Installing a radiant barrier in the walls is done just like the cathedral ceiling method. When you are trying to block heat from coming in, it is best to have the foil closest to the outside layer as possible, while still maintaining an air space on one side of the foil. If you are remodeling a wall that shares exterior sheathing, read below for the typical instructions on a retrofit/remodel application.
If you are doing NEW construction, you should really consider utilizing a radiant barrier house wrap OUTSIDE the wall, between the brick/stone/siding and exterior sheathing. For more information on house wrap see: Radiant Barrier as a House Wrap.
Primary Goal: Keeping Heat OUT (Retrofit Applications or Remodeling Exterior Walls)
The exterior of a west facing wall can reach over 150º on a hot-sunny afternoon. Typically the wall absorbs the radiant heat from the sun and heats up. Then, this heat travels by conduction through a wall made of wood and insulation. The problem exists in that traditional insulation only slows down heat flow by conduction, it does not stop heat.
The goal is to force the heat to CONVERT to radiant form (radiant heat), so that you can REFLECT it back to where it came from. The best way to make the heat convert to radiant heat is to make it cross an air space. So, we will use they same method as the Cathedral Ceiling Method except the airspace will be "dead air" instead of ventilated.
To make this simple, think in terms of LAYERS of your wall and how the heat will flow through the layers from the outside to the inside. You want the radiant barrier to be the first line of defense against radiant heat and the regular insulation to be the second line of defense against conductive heat flow.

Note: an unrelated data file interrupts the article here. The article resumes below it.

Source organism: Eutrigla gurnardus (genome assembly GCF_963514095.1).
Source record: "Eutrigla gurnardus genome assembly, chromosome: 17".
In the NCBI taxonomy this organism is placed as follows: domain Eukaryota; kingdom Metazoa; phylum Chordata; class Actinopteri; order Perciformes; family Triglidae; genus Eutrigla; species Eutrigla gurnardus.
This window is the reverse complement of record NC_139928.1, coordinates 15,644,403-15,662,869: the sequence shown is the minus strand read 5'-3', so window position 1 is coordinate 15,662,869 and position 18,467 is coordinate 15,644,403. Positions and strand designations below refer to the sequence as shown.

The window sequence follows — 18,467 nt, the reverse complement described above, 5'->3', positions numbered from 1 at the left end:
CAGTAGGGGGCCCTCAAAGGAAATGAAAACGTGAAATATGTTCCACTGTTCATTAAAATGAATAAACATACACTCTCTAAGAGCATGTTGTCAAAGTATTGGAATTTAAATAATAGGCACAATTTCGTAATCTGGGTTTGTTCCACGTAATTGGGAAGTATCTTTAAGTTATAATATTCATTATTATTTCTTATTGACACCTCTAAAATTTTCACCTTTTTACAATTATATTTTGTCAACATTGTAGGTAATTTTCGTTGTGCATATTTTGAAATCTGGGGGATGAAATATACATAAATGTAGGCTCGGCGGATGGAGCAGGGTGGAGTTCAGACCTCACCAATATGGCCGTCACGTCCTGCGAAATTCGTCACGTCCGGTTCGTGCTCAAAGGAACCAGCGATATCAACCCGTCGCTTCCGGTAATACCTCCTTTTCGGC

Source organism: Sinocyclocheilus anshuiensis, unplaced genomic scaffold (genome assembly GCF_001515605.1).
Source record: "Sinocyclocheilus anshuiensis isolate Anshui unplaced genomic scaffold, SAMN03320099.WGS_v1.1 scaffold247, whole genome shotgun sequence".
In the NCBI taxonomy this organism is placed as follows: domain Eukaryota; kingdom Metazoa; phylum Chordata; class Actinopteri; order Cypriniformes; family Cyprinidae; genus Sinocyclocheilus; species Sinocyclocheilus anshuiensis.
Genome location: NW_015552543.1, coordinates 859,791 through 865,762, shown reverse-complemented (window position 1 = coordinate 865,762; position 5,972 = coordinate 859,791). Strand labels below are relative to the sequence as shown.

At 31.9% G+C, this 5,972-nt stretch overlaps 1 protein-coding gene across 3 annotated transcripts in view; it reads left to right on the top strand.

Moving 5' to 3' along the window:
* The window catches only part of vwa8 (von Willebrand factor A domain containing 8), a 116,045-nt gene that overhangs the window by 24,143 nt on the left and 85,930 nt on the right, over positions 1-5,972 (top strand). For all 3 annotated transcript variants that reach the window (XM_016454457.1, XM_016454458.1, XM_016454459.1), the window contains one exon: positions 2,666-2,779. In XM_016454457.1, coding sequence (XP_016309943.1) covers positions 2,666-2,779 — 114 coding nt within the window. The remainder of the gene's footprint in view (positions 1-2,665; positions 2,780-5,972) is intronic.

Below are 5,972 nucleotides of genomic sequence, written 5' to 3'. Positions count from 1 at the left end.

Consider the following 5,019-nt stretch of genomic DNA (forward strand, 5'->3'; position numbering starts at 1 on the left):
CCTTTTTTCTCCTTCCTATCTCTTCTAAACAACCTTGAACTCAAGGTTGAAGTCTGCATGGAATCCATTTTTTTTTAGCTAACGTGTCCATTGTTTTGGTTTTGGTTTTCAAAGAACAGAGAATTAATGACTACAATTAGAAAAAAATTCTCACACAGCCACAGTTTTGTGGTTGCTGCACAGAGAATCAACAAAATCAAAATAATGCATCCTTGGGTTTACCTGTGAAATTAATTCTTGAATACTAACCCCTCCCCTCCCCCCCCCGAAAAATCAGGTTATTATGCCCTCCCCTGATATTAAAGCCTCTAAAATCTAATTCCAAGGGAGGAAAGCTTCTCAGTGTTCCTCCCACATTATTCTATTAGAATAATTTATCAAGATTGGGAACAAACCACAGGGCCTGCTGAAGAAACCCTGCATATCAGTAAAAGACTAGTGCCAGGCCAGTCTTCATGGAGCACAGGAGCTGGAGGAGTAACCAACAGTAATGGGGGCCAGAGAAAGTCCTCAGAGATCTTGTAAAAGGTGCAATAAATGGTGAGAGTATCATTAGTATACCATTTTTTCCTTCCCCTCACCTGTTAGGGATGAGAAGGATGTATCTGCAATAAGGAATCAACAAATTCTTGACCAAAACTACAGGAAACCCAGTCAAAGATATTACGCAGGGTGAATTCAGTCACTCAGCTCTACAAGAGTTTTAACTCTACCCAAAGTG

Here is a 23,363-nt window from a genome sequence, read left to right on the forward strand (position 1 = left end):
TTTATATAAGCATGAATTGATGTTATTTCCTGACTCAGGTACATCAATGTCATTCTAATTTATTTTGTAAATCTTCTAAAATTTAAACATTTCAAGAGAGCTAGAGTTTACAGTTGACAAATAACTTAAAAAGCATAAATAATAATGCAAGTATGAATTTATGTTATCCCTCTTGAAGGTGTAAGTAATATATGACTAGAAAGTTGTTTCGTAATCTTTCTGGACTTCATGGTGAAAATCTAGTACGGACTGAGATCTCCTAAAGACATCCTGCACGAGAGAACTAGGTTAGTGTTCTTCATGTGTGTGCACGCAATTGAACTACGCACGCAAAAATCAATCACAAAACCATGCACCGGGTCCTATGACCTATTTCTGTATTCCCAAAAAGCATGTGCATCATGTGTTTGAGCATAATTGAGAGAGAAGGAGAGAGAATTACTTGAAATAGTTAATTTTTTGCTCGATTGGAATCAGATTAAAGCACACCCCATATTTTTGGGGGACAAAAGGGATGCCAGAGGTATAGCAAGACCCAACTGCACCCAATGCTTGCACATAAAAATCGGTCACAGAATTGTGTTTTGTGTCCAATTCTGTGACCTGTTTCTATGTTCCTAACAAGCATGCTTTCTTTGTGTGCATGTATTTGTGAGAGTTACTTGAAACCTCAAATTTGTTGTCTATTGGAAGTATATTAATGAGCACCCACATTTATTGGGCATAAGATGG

Here are the layers as they should be installed:
One optional method we like is to put a layer of either ½" or ¾" foam board BETWEEN the studs and the sheetrock. You can use roofing nails with a large head to hold the foam board in place before you finish with your sheetrock. Basically you will install the foam board like sheetrock and then install the sheetrock using longer drywall screws so you can make it through the foam layer too.
For an extra air-tight wall, we recommend putting a bead of caulk on the face of the studs before the foam layer (or before the sheetrock layer). Be sure to caulk between the bottom plate of the wall to either the concrete slab or the subfloor to reduce air leakage under the wall as well.
Adding the foam board to the assembly does several things:
You will be amazed at how little heat will get through a wall built using this method.
For similar installation instructions, see Installing Radiant Barrier in a Cathedral Ceiling to Keep the Heat Out.
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